Depending on the raw mixture, various processes can be employed to separate the mixtures. Often, two or more of these processes must be used in combination to obtain the desired separation. In addition to chemical processes, mechanical processes are sometimes applied. In the example of crude oil, one upstream distillation operation feeds its two or more product streams into multiple downstream distillation operations to further separate the raw crude, and so on, until final products are purified.
Example separation techniques for mixtures:
- Filtration is used for the separation of solids from fluids (liquids or gases) by interposing a medium through which only the fluid can pass.
- Distillation for mixtures of liquids with different boiling points.
- Chromatography separates dissolved substances by different interaction with (that is, travel through) a material.
- Centrifugation and cyclonic separation, separates based on density differences.
- Drying, removes liquid from a solid by vaporization.
- Magnet separation technique uses magnet to separate iron particles from a mixture. (Refer to the associated activity Eat Iron?!! for a fun experiment to show students how the iron component of this heterogeneous mixture (cereal) retains its properties and can thus be separated by physical means.)
Chemical engineers use these separation techniques to purify naturally found substances or isolate them from other substances. For example, crude oil, also called petroleum, is a complex mixture of carbon and hydrogen (hydrocarbons) that exists as a liquid in the Earth's crust. Chemical engineers apply various distillation methods to purify various hydrocarbons such as natural gases, gasoline, diesel, jet fuel, lubricating oils, asphalt, etc., from the raw crude oil. Water purification is another good example of application of separation techniques.
Lesson Background and Concepts for Teachers
Several types of mixtures exist:
- Solutions are mixtures made by mixing a solute and a solvent, like salt in water. The solute is the substance that dissolves. The solvent is the substance that does the dissolving. Solutions are homogeneous.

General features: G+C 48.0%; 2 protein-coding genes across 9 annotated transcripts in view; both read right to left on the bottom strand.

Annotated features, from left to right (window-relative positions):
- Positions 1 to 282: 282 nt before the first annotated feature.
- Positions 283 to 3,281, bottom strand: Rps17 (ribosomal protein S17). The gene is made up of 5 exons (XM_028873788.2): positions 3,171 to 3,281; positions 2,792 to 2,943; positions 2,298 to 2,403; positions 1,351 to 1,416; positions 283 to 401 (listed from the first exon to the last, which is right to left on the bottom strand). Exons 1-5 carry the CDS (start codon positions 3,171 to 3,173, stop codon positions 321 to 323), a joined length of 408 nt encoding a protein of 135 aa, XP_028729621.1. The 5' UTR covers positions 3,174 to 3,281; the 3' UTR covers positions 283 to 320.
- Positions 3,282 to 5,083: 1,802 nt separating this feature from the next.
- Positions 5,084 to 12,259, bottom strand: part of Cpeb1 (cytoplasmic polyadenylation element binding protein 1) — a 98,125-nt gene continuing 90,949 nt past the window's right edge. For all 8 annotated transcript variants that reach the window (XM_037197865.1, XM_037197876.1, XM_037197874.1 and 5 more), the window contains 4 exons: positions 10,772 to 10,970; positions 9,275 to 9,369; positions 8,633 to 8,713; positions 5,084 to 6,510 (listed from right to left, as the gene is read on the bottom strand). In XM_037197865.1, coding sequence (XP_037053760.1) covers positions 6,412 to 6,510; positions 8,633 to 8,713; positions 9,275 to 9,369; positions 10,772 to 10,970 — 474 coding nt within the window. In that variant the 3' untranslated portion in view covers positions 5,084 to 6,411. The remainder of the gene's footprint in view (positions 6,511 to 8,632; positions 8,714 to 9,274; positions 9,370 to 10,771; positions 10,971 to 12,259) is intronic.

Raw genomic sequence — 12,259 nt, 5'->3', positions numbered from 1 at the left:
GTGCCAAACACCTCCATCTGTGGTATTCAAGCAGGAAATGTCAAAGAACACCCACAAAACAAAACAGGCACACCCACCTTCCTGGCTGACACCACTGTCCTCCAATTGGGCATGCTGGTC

- Suspensions are heterogeneous mixtures of a solid and a liquid in which the solid does not dissolve, like sand in water. Suspensions settle when left standing undisturbed.
- Emulsions are a special type of suspension. This mixture consists of two liquids that do not mix, like oil and water. Since the liquids do not mix, emulsions are heterogeneous. Emulsions settle into layers when they are left standing undisturbed.
- Colloidal Dispersions are mixtures with characteristics partway between a solution and a suspension, like mayonnaise. Colloidal dispersions may appear homogeneous but are actually heterogeneous. Colloidal dispersions do not settle when left standing undisturbed for a period of time.
- Element, Mixture, Compound - Students discuss materials they use in their daily lives to gain a better understanding of pure substances vs. mixtures, and homogeneous vs. heterogeneous mixtures.
- Eat Iron?!! - Students use strong magnets to find the element of iron in iron-fortified breakfast cereal flakes. They see how the iron component of this heterogeneous mixture (cereal) retains its properties and can thus be separated by physical means.
compound: A pure chemical substance consisting of two or more different chemical elements.
element: A substance consisting one type of atom.
heterogeneous mixture: A mixture that consists of visibly different substances or phases.
homogeneous mixture: A mixture that has the same uniform appearance and composition throughout its mass.
mixture: A substance consisting mixing two or more material.
solute: Material dissolved in a solution.
solution: A homogeneous mixture composed of two or more substances.
solvent: A liquid, solid, or gas that dissolves another solid, liquid, or gaseous solute.
Post-Lesson Test: Administer the Mixtures Test to gauge student comprehension of the lesson content and concepts.
Lesson Extension Activities
Explain to students the distillation process for crude oil. Refer to the following source of information on the topic:
- How Oil Refining from Crude Oil Works http://science.howstuffworks.com/environmental/energy/oil-refining2.htm
Humphrey, J. L. and G. E. Keller II. Separation Process Technology. New York, NY: McGraw-Hill, 1997. (Industrially oriented book that includes performance, selection and scale up information)
Copyright© 2013 by Regents of the University of Colorado; original © 2010 University of Houston
ContributorsParnia Mohammadi; Roberto Dimaliwat
Supporting ProgramNational Science Foundation GK-12 and Research Experience for Teachers (RET) Programs, University of Houston
This digital library content was developed by the University of Houston's College of Engineering under National Science Foundation GK-12 grant number DGE-0840889. However, these contents do not necessarily represent the policies of the NSF and you should not assume endorsement by the federal government.
Last modified: July 1, 2019